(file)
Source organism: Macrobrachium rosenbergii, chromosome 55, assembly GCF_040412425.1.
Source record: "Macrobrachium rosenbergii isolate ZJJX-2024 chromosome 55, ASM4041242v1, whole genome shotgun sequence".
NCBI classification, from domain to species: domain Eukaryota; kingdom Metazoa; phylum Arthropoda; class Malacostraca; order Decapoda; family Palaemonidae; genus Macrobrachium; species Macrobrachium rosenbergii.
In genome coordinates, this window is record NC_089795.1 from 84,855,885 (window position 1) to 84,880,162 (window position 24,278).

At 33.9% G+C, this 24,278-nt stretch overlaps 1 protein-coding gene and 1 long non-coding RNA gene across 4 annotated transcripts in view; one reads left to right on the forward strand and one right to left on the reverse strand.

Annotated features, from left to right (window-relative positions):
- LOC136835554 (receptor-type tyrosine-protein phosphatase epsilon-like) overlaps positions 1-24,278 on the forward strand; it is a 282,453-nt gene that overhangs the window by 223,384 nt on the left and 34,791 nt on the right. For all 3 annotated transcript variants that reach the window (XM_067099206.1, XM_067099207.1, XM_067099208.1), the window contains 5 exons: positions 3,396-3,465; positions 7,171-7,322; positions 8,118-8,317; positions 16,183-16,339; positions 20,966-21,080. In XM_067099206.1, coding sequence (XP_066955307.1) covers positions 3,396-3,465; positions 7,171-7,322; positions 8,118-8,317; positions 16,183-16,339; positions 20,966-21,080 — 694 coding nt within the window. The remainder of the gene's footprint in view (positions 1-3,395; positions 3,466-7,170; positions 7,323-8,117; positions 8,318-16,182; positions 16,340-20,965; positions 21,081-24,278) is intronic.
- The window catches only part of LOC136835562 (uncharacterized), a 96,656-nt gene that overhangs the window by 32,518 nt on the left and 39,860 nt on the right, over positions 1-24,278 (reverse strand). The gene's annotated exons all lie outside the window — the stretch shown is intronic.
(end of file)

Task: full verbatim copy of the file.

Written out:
Source organism: Macrobrachium rosenbergii, chromosome 55, assembly GCF_040412425.1.
Source record: "Macrobrachium rosenbergii isolate ZJJX-2024 chromosome 55, ASM4041242v1, whole genome shotgun sequence".
NCBI classification, from domain to species: domain Eukaryota; kingdom Metazoa; phylum Arthropoda; class Malacostraca; order Decapoda; family Palaemonidae; genus Macrobrachium; species Macrobrachium rosenbergii.
In genome coordinates, this window is record NC_089795.1 from 84,855,885 (window position 1) to 84,880,162 (window position 24,278).

At 33.9% G+C, this 24,278-nt stretch overlaps 1 protein-coding gene and 1 long non-coding RNA gene across 4 annotated transcripts in view; one reads left to right on the forward strand and one right to left on the reverse strand.

Annotated features, from left to right (window-relative positions):
- LOC136835554 (receptor-type tyrosine-protein phosphatase epsilon-like) overlaps positions 1-24,278 on the forward strand; it is a 282,453-nt gene that overhangs the window by 223,384 nt on the left and 34,791 nt on the right. For all 3 annotated transcript variants that reach the window (XM_067099206.1, XM_067099207.1, XM_067099208.1), the window contains 5 exons: positions 3,396-3,465; positions 7,171-7,322; positions 8,118-8,317; positions 16,183-16,339; positions 20,966-21,080. In XM_067099206.1, coding sequence (XP_066955307.1) covers positions 3,396-3,465; positions 7,171-7,322; positions 8,118-8,317; positions 16,183-16,339; positions 20,966-21,080 — 694 coding nt within the window. The remainder of the gene's footprint in view (positions 1-3,395; positions 3,466-7,170; positions 7,323-8,117; positions 8,318-16,182; positions 16,340-20,965; positions 21,081-24,278) is intronic.
- The window catches only part of LOC136835562 (uncharacterized), a 96,656-nt gene that overhangs the window by 32,518 nt on the left and 39,860 nt on the right, over positions 1-24,278 (reverse strand). The gene's annotated exons all lie outside the window — the stretch shown is intronic.